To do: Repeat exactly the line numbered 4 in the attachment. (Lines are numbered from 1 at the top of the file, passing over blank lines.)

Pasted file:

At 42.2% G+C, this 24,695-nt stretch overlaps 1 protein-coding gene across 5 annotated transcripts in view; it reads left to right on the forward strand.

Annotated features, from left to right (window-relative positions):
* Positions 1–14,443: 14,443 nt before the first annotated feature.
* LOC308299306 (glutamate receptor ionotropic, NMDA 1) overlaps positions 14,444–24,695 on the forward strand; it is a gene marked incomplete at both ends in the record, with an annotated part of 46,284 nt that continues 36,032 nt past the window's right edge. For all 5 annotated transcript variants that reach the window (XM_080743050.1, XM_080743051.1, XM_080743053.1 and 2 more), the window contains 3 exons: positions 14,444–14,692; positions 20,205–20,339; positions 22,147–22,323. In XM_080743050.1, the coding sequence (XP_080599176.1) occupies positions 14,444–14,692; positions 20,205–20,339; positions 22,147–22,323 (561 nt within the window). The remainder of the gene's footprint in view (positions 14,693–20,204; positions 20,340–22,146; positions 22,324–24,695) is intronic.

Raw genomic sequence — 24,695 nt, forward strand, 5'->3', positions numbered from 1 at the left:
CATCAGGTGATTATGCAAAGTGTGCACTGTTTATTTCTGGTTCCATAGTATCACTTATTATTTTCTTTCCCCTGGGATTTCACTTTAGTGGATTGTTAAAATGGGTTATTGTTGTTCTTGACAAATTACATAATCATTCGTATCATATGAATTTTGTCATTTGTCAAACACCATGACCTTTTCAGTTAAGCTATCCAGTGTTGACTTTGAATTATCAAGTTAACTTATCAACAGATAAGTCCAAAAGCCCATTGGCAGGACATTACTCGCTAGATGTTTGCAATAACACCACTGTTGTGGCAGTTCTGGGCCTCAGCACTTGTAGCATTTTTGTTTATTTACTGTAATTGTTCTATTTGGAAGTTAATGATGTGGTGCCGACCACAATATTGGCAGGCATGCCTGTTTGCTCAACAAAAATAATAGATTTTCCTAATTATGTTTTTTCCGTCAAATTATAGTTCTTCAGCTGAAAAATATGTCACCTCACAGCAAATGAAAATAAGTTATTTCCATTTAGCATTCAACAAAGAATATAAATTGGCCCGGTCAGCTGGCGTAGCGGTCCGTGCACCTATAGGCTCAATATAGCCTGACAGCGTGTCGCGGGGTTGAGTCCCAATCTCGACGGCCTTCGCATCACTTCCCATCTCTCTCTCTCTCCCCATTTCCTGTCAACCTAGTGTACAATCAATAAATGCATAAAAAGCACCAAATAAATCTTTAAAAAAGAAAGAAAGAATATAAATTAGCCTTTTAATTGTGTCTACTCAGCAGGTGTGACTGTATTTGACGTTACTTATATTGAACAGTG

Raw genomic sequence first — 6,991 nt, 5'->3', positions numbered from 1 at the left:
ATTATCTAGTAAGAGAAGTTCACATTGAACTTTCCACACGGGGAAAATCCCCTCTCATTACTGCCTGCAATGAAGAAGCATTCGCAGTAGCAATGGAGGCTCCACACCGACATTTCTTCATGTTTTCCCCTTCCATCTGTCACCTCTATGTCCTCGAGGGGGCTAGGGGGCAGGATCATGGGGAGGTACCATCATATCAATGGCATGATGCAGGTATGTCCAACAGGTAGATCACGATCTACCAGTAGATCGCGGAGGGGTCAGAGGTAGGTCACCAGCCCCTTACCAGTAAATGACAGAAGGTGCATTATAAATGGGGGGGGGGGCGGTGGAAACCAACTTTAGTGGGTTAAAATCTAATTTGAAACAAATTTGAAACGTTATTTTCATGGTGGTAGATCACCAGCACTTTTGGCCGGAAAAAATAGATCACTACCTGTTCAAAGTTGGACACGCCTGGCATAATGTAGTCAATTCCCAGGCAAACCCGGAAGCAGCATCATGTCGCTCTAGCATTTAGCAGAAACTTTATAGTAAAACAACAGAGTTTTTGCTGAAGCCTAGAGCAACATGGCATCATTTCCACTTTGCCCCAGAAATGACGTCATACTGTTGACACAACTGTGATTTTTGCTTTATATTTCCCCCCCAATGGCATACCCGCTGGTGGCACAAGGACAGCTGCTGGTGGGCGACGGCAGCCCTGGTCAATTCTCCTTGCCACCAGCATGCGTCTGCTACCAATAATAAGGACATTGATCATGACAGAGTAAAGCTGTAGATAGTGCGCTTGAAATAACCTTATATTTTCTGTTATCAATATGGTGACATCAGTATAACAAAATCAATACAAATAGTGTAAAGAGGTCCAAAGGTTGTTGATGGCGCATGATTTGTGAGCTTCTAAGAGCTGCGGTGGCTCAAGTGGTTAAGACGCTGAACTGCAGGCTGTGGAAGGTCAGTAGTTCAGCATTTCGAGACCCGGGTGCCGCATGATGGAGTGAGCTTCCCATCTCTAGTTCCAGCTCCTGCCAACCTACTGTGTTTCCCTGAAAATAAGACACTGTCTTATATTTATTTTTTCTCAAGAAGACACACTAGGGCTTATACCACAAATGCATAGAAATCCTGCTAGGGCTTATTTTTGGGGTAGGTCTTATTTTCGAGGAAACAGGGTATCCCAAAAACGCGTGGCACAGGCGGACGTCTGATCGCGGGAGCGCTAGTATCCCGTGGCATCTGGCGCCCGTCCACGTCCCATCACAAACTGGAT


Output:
* LOC308299306 (glutamate receptor ionotropic, NMDA 1) overlaps positions 14,444–24,695 on the forward strand; it is a gene marked incomplete at both ends in the record, with an annotated part of 46,284 nt that continues 36,032 nt past the window's right edge. For all 5 annotated transcript variants that reach the window (XM_080743050.1, XM_080743051.1, XM_080743053.1 and 2 more), the window contains 3 exons: positions 14,444–14,692; positions 20,205–20,339; positions 22,147–22,323. In XM_080743050.1, the coding sequence (XP_080599176.1) occupies positions 14,444–14,692; positions 20,205–20,339; positions 22,147–22,323 (561 nt within the window). The remainder of the gene's footprint in view (positions 14,693–20,204; positions 20,340–22,146; positions 22,324–24,695) is intronic.